│            name           │
                             │   ─ ─ ─ ─ ─ ─ ─ ─ ─ ─ ─   │
                             │ Filters: name>=Ma AND name│
                             │  <Mb AND name IS NOT NULL │
                             │   ─ ─ ─ ─ ─ ─ ─ ─ ─ ─ ─   │
                             │           EC: 1           │
                             └───────────────────────────┘

Note that the query is not actually executed – therefore, we can only see the estimated cardinality (EC) for each operator, which is calculated by using the statistics of the base tables and applying heuristics for each operator.

Run-Time Profiling with the EXPLAIN ANALYZE Statement

The query plan helps understand the performance characteristics of the system. However, often it is also necessary to look at the performance numbers of individual operators and the cardinalities that pass through them. For this, you can create a query-profile graph.

To create the query graphs it is first necessary to gather the necessary data by running the query. In order to do that, we must first enable the run-time profiling. This can be done by prefixing the query with EXPLAIN ANALYZE:

EXPLAIN ANALYZE
    SELECT name
    FROM students
    JOIN exams USING (sid)
    WHERE name LIKE 'Ma%';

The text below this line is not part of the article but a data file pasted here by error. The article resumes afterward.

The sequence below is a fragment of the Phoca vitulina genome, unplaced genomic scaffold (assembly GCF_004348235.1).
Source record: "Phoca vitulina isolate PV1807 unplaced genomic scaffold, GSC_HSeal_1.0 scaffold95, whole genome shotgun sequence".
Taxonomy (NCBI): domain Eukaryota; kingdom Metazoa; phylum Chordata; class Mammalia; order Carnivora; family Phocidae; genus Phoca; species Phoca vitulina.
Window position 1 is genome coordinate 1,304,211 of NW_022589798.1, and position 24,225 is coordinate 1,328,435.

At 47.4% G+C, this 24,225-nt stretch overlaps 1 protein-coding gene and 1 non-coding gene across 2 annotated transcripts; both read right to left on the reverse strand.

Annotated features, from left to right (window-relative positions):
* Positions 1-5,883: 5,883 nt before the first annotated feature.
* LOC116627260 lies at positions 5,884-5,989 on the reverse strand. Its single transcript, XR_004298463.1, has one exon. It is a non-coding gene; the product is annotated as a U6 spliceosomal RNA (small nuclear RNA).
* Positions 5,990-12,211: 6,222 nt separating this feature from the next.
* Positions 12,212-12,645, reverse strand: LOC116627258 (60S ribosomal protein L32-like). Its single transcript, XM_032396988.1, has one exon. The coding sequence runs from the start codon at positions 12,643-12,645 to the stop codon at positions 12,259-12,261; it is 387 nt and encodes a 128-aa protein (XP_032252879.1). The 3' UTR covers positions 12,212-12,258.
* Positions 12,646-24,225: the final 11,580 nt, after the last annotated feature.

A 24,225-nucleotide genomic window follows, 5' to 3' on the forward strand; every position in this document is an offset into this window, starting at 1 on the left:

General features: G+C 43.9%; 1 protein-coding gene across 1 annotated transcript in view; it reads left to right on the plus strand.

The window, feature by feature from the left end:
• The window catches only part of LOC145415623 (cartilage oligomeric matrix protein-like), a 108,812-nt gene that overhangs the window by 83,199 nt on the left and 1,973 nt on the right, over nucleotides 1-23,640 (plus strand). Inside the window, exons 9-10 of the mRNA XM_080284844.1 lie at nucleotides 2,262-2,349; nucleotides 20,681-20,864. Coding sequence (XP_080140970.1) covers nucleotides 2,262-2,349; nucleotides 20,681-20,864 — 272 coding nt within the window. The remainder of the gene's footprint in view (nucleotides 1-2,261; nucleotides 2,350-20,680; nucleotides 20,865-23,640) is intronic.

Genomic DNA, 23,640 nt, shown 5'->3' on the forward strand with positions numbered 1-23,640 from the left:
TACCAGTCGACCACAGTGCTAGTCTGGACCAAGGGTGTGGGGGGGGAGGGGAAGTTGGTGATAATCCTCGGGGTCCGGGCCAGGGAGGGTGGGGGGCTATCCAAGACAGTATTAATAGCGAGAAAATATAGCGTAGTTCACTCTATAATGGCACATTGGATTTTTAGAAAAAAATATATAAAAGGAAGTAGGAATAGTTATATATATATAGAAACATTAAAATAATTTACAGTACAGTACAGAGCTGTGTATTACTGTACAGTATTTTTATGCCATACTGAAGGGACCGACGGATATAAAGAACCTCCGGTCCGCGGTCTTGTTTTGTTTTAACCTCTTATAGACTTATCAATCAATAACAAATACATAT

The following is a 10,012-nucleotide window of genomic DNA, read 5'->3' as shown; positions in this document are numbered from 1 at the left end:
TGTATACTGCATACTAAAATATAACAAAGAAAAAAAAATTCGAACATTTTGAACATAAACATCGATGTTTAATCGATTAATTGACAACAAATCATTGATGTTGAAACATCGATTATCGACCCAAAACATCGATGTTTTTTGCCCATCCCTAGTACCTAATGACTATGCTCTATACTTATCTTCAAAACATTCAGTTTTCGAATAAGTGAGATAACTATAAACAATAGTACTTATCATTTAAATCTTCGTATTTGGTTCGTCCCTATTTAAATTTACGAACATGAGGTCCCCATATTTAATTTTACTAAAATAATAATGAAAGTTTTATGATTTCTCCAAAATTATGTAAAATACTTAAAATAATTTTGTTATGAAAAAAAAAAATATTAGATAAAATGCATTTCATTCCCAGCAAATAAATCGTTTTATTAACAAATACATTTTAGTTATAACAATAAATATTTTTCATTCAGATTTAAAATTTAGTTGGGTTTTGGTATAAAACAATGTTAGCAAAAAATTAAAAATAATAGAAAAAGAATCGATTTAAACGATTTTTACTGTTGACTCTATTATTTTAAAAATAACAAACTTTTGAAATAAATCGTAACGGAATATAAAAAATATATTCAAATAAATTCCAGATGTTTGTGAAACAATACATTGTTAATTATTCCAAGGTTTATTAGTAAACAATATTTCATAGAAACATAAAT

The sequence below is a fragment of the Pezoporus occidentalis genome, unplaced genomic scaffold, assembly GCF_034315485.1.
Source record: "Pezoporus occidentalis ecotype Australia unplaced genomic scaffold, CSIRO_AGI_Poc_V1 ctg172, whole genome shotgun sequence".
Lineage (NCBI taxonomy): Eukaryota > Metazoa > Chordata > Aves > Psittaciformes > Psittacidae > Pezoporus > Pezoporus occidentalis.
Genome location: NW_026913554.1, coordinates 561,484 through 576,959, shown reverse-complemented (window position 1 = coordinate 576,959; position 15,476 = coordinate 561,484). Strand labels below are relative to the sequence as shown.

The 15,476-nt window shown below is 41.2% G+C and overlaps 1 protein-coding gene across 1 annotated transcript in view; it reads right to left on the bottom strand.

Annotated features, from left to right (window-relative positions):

┌─────────────────────────────────────┐
│┌───────────────────────────────────┐│
││        Total Time: 0.0008s        ││
│└───────────────────────────────────┘│
└─────────────────────────────────────┘
┌───────────────────────────┐
│      EXPLAIN_ANALYZE      │
│   ─ ─ ─ ─ ─ ─ ─ ─ ─ ─ ─   │
│             0             │
│          (0.00s)          │
└─────────────┬─────────────┘
┌─────────────┴─────────────┐
│         PROJECTION        │
│   ─ ─ ─ ─ ─ ─ ─ ─ ─ ─ ─   │
│            name           │
│   ─ ─ ─ ─ ─ ─ ─ ─ ─ ─ ─   │
│             2             │
│          (0.00s)          │
└─────────────┬─────────────┘
┌─────────────┴─────────────┐
│         HASH_JOIN         │
│   ─ ─ ─ ─ ─ ─ ─ ─ ─ ─ ─   │
│           INNER           │
│         sid = sid         │
│   ─ ─ ─ ─ ─ ─ ─ ─ ─ ─ ─   ├──────────────┐
│           EC: 1           │              │
│   ─ ─ ─ ─ ─ ─ ─ ─ ─ ─ ─   │              │
│             2             │              │
│          (0.00s)          │              │
└─────────────┬─────────────┘              │
┌─────────────┴─────────────┐┌─────────────┴─────────────┐
│         SEQ_SCAN          ││           FILTER          │
│   ─ ─ ─ ─ ─ ─ ─ ─ ─ ─ ─   ││   ─ ─ ─ ─ ─ ─ ─ ─ ─ ─ ─   │
│           exams           ││     prefix(name, 'Ma')    │
│   ─ ─ ─ ─ ─ ─ ─ ─ ─ ─ ─   ││   ─ ─ ─ ─ ─ ─ ─ ─ ─ ─ ─   │
│            sid            ││           EC: 1           │
│   ─ ─ ─ ─ ─ ─ ─ ─ ─ ─ ─   ││   ─ ─ ─ ─ ─ ─ ─ ─ ─ ─ ─   │
│           EC: 3           ││             2             │
│   ─ ─ ─ ─ ─ ─ ─ ─ ─ ─ ─   ││          (0.00s)          │